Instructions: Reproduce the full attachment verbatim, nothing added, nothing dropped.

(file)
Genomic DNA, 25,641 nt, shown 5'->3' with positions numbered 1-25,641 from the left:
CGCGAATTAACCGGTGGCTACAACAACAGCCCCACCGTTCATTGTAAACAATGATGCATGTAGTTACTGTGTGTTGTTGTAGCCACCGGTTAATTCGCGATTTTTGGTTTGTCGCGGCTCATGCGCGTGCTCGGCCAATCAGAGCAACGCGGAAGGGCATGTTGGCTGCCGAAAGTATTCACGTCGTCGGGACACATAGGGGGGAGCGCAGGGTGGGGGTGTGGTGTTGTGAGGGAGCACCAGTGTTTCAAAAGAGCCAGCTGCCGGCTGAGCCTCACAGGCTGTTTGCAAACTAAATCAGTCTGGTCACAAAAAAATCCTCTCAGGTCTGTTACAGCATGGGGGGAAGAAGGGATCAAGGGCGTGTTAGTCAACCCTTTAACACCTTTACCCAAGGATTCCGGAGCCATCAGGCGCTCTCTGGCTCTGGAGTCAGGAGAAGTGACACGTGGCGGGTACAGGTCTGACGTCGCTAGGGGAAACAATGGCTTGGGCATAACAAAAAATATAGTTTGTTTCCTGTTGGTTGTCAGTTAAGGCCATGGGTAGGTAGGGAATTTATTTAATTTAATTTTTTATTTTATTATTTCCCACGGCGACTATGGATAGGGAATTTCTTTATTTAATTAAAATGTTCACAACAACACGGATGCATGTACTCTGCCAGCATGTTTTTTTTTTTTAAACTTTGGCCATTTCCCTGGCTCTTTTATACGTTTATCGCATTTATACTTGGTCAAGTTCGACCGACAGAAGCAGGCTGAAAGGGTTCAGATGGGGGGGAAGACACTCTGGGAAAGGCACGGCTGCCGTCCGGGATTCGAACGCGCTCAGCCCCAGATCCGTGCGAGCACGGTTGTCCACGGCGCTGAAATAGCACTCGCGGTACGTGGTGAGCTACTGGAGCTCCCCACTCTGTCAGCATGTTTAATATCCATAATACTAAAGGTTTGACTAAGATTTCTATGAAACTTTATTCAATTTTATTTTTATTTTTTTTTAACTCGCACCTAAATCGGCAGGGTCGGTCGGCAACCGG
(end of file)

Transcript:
Genomic DNA, 25,641 nt, shown 5'->3' with positions numbered 1-25,641 from the left:
CGCGAATTAACCGGTGGCTACAACAACAGCCCCACCGTTCATTGTAAACAATGATGCATGTAGTTACTGTGTGTTGTTGTAGCCACCGGTTAATTCGCGATTTTTGGTTTGTCGCGGCTCATGCGCGTGCTCGGCCAATCAGAGCAACGCGGAAGGGCATGTTGGCTGCCGAAAGTATTCACGTCGTCGGGACACATAGGGGGGAGCGCAGGGTGGGGGTGTGGTGTTGTGAGGGAGCACCAGTGTTTCAAAAGAGCCAGCTGCCGGCTGAGCCTCACAGGCTGTTTGCAAACTAAATCAGTCTGGTCACAAAAAAATCCTCTCAGGTCTGTTACAGCATGGGGGGAAGAAGGGATCAAGGGCGTGTTAGTCAACCCTTTAACACCTTTACCCAAGGATTCCGGAGCCATCAGGCGCTCTCTGGCTCTGGAGTCAGGAGAAGTGACACGTGGCGGGTACAGGTCTGACGTCGCTAGGGGAAACAATGGCTTGGGCATAACAAAAAATATAGTTTGTTTCCTGTTGGTTGTCAGTTAAGGCCATGGGTAGGTAGGGAATTTATTTAATTTAATTTTTTATTTTATTATTTCCCACGGCGACTATGGATAGGGAATTTCTTTATTTAATTAAAATGTTCACAACAACACGGATGCATGTACTCTGCCAGCATGTTTTTTTTTTTTAAACTTTGGCCATTTCCCTGGCTCTTTTATACGTTTATCGCATTTATACTTGGTCAAGTTCGACCGACAGAAGCAGGCTGAAAGGGTTCAGATGGGGGGGAAGACACTCTGGGAAAGGCACGGCTGCCGTCCGGGATTCGAACGCGCTCAGCCCCAGATCCGTGCGAGCACGGTTGTCCACGGCGCTGAAATAGCACTCGCGGTACGTGGTGAGCTACTGGAGCTCCCCACTCTGTCAGCATGTTTAATATCCATAATACTAAAGGTTTGACTAAGATTTCTATGAAACTTTATTCAATTTTATTTTTATTTTTTTTTAACTCGCACCTAAATCGGCAGGGTCGGTCGGCAACCGG